Become a digitalPLUS subscriber. 99¢ for 4 weeks.
Entertainment

Drama from former Senator Theatre owner

FamilyMortgagesSenator TheatreElectionsContracts

From the Maryland Politics blog:

Meetings of the city's spending board are generally sleepy bureaucratic pageants, punctuated by the occasional protest from contractors or sopping arrival of officials caught in the rain.

But Tom Kiefaber, who ran the Senator Theater until just a few weeks ago, brought a level of drama worthy of a summer blockbuster to today's meeting.

Kiefaber accused the Baltimore Development Company of being "deceitful and fraudulent" in the manner in which they awarded the contract for the theater to James "Buzz" and Kathleen Cusack, the father-and-daughter team behind the Charles Theatre.

He interupted assistant city solicitor Larry Jenkins, prompting Council President Bernard C. "Jack" Young to rap his gavel and call for order.

"This is out of order," Kiefaber yelled. "This is a fraud coming down here."

After Kiefaber stormed to the back of the chamber, Mayor Stephanie Rawlings-Blake said, "I'm very much looking forward to new leadership at the Senator Theatre."

She praised the Cusacks' role in the renaissance of Station North and said she anticipated a "viable theater" would add to the revitalized Belvedere Square area.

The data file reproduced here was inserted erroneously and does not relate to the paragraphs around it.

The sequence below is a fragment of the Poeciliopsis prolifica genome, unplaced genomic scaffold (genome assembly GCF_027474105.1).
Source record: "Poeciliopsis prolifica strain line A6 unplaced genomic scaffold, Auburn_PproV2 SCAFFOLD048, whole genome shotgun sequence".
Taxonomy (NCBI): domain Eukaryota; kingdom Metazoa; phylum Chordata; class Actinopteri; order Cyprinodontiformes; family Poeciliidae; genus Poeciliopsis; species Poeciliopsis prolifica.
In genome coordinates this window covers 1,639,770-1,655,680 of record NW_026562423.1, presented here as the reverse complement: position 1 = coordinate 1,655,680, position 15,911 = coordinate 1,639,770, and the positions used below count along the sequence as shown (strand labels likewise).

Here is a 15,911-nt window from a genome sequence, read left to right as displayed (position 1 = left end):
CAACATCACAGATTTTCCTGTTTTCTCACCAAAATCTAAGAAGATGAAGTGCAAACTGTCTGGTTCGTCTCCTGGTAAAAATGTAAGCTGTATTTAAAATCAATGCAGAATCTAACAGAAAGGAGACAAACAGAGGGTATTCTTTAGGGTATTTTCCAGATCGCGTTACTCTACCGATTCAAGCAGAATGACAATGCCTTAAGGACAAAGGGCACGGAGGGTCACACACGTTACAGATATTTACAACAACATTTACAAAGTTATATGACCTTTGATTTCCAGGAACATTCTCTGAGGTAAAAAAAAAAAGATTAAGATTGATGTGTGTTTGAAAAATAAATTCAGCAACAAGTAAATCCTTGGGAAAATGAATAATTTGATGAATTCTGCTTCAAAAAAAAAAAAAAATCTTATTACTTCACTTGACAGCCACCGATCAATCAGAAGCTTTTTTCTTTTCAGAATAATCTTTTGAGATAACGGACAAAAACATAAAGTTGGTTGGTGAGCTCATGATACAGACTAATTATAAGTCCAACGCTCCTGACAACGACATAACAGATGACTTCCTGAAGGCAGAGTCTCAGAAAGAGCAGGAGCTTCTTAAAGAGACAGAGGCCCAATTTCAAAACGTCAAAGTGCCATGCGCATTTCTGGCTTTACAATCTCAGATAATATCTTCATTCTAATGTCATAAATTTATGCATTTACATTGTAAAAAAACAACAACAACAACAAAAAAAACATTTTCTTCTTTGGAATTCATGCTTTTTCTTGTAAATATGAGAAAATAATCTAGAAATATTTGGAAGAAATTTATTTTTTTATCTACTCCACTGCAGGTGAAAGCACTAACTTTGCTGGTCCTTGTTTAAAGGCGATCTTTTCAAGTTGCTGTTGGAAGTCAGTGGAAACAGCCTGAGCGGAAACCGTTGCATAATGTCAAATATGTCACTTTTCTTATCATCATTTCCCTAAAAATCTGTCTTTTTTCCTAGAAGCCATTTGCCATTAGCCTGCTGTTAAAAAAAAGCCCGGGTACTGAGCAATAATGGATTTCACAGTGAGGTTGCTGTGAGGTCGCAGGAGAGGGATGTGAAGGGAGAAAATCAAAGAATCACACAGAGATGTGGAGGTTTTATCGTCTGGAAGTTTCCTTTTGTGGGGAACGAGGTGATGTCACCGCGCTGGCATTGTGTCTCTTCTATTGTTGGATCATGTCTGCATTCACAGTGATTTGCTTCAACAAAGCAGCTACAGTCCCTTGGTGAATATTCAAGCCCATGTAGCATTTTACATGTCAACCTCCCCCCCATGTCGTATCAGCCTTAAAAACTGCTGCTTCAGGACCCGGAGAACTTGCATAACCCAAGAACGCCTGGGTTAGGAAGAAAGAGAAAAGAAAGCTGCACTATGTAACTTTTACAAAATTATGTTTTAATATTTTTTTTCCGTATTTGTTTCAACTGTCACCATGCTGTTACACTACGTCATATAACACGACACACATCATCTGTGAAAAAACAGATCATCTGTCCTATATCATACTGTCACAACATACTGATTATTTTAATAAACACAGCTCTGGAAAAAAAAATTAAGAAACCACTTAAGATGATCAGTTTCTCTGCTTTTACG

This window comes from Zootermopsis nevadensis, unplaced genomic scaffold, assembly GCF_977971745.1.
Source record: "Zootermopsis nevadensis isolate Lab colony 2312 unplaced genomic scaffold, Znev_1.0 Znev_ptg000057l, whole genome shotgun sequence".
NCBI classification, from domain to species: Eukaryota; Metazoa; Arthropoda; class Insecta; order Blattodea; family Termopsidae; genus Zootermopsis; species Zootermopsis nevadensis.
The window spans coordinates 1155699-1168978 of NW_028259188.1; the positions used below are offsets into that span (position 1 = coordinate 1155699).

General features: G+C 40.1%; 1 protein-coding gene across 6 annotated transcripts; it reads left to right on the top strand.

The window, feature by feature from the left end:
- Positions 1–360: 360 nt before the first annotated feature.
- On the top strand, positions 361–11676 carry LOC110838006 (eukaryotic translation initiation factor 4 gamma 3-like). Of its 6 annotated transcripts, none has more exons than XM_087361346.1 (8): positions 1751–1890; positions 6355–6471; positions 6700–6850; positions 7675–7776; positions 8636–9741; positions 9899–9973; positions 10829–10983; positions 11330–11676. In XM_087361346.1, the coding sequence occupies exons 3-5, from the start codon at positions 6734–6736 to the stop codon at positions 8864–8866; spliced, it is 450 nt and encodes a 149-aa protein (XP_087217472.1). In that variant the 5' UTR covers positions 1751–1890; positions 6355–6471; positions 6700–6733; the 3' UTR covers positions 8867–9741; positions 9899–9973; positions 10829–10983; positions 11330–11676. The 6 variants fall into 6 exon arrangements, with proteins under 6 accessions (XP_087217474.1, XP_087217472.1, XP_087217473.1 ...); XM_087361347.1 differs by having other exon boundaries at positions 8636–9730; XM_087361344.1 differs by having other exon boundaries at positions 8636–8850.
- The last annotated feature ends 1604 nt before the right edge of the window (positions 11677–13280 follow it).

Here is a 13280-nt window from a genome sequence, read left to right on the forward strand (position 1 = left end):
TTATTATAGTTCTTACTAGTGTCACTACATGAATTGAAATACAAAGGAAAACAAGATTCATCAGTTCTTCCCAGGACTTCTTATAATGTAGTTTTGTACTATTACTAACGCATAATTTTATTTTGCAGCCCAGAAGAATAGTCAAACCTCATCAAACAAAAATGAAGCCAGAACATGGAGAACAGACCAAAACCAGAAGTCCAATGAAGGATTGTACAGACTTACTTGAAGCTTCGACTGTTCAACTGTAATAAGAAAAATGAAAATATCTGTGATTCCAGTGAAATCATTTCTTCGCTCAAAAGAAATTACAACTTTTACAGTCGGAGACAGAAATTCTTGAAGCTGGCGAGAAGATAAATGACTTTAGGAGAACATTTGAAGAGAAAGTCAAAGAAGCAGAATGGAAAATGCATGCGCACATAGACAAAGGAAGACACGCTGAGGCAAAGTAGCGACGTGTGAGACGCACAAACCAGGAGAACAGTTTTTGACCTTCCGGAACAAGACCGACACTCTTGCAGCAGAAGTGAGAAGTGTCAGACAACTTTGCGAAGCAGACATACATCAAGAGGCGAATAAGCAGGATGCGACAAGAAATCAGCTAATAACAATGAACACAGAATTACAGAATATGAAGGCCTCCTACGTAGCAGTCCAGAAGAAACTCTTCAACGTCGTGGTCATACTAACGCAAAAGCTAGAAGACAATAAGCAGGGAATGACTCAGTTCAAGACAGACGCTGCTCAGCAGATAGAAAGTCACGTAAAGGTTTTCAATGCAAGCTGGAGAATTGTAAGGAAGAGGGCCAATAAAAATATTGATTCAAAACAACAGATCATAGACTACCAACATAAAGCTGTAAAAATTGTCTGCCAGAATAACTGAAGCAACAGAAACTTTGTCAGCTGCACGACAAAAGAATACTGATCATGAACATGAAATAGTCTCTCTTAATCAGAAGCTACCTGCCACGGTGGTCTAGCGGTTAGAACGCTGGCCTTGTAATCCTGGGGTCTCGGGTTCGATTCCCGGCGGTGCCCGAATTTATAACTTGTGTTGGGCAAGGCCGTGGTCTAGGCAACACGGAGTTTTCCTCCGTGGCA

"Shame on you. Shame on all of you," Kiefaber yelled from the back of the room as the five-member board voted on the agreement. City Comptroller Joan Pratt abstained from the vote.

Four teams, including Towson University's WTMD radio station, responded to a request for proposals last fall and city officials decided the Cusacks were best-prepared to run the theater.

The city is offering the Cusacks a pretty sweet deal-- $1 annual rent for the first 40 years and a $700,000 loan to aid with construction. The Cusacks are fronting $400,000 and applying for $550,000 federal and state tax credits and grants.

The family plans a $1.65 million renovation of the 71-year-old theater that includes building two small restaurants and possibly constructing a second screen.

Kiefaber's story is quite compelling. His grandfather opened the theater and it stayed in the family until the bank seized it last year after he was unable to make mortgage payments.

The city bought the mortgage, and after an auction failed to produce a buyer, took control of the theater last summer.

Copyright © 2014, The Baltimore Sun
Comments
Loading